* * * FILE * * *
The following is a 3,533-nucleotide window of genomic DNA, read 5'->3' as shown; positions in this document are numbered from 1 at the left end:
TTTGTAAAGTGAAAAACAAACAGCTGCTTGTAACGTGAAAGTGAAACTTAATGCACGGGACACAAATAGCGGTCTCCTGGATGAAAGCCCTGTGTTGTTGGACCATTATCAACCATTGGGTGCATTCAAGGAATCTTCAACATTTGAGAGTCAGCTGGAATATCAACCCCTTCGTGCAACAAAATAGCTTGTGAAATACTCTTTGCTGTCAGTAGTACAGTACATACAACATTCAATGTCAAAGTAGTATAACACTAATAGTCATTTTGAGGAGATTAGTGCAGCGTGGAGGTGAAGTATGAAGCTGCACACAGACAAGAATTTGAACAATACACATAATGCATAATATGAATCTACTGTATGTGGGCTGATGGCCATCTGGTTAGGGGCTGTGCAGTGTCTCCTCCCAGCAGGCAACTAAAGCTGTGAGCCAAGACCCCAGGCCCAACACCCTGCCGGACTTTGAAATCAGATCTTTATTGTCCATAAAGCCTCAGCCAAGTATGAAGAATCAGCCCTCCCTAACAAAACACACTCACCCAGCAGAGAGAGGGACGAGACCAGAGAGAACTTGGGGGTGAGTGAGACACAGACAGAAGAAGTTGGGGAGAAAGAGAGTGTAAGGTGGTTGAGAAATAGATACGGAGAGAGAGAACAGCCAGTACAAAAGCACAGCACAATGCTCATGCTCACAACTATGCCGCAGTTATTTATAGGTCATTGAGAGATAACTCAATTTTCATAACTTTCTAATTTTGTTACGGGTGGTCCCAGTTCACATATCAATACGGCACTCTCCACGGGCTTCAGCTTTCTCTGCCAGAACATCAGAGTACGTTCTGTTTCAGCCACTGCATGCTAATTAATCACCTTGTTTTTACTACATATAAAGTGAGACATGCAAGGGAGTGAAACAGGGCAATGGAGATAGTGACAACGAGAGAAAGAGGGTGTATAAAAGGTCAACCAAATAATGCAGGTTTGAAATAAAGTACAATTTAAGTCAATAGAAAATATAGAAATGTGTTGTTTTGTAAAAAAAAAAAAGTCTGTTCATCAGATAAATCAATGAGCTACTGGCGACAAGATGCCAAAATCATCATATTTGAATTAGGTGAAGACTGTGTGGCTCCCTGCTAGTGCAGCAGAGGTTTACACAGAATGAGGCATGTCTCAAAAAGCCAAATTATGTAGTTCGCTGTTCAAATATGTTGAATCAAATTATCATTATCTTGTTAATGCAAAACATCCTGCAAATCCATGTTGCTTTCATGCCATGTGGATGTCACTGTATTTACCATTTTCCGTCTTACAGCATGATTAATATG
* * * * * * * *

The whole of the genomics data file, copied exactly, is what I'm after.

The following is a 3,533-nucleotide window of genomic DNA, read 5'->3' as shown; positions in this document are numbered from 1 at the left end:
TTTGTAAAGTGAAAAACAAACAGCTGCTTGTAACGTGAAAGTGAAACTTAATGCACGGGACACAAATAGCGGTCTCCTGGATGAAAGCCCTGTGTTGTTGGACCATTATCAACCATTGGGTGCATTCAAGGAATCTTCAACATTTGAGAGTCAGCTGGAATATCAACCCCTTCGTGCAACAAAATAGCTTGTGAAATACTCTTTGCTGTCAGTAGTACAGTACATACAACATTCAATGTCAAAGTAGTATAACACTAATAGTCATTTTGAGGAGATTAGTGCAGCGTGGAGGTGAAGTATGAAGCTGCACACAGACAAGAATTTGAACAATACACATAATGCATAATATGAATCTACTGTATGTGGGCTGATGGCCATCTGGTTAGGGGCTGTGCAGTGTCTCCTCCCAGCAGGCAACTAAAGCTGTGAGCCAAGACCCCAGGCCCAACACCCTGCCGGACTTTGAAATCAGATCTTTATTGTCCATAAAGCCTCAGCCAAGTATGAAGAATCAGCCCTCCCTAACAAAACACACTCACCCAGCAGAGAGAGGGACGAGACCAGAGAGAACTTGGGGGTGAGTGAGACACAGACAGAAGAAGTTGGGGAGAAAGAGAGTGTAAGGTGGTTGAGAAATAGATACGGAGAGAGAGAACAGCCAGTACAAAAGCACAGCACAATGCTCATGCTCACAACTATGCCGCAGTTATTTATAGGTCATTGAGAGATAACTCAATTTTCATAACTTTCTAATTTTGTTACGGGTGGTCCCAGTTCACATATCAATACGGCACTCTCCACGGGCTTCAGCTTTCTCTGCCAGAACATCAGAGTACGTTCTGTTTCAGCCACTGCATGCTAATTAATCACCTTGTTTTTACTACATATAAAGTGAGACATGCAAGGGAGTGAAACAGGGCAATGGAGATAGTGACAACGAGAGAAAGAGGGTGTATAAAAGGTCAACCAAATAATGCAGGTTTGAAATAAAGTACAATTTAAGTCAATAGAAAATATAGAAATGTGTTGTTTTGTAAAAAAAAAAAAGTCTGTTCATCAGATAAATCAATGAGCTACTGGCGACAAGATGCCAAAATCATCATATTTGAATTAGGTGAAGACTGTGTGGCTCCCTGCTAGTGCAGCAGAGGTTTACACAGAATGAGGCATGTCTCAAAAAGCCAAATTATGTAGTTCGCTGTTCAAATATGTTGAATCAAATTATCATTATCTTGTTAATGCAAAACATCCTGCAAATCCATGTTGCTTTCATGCCATGTGGATGTCACTGTATTTACCATTTTCCGTCTTACAGCATGATTAATATG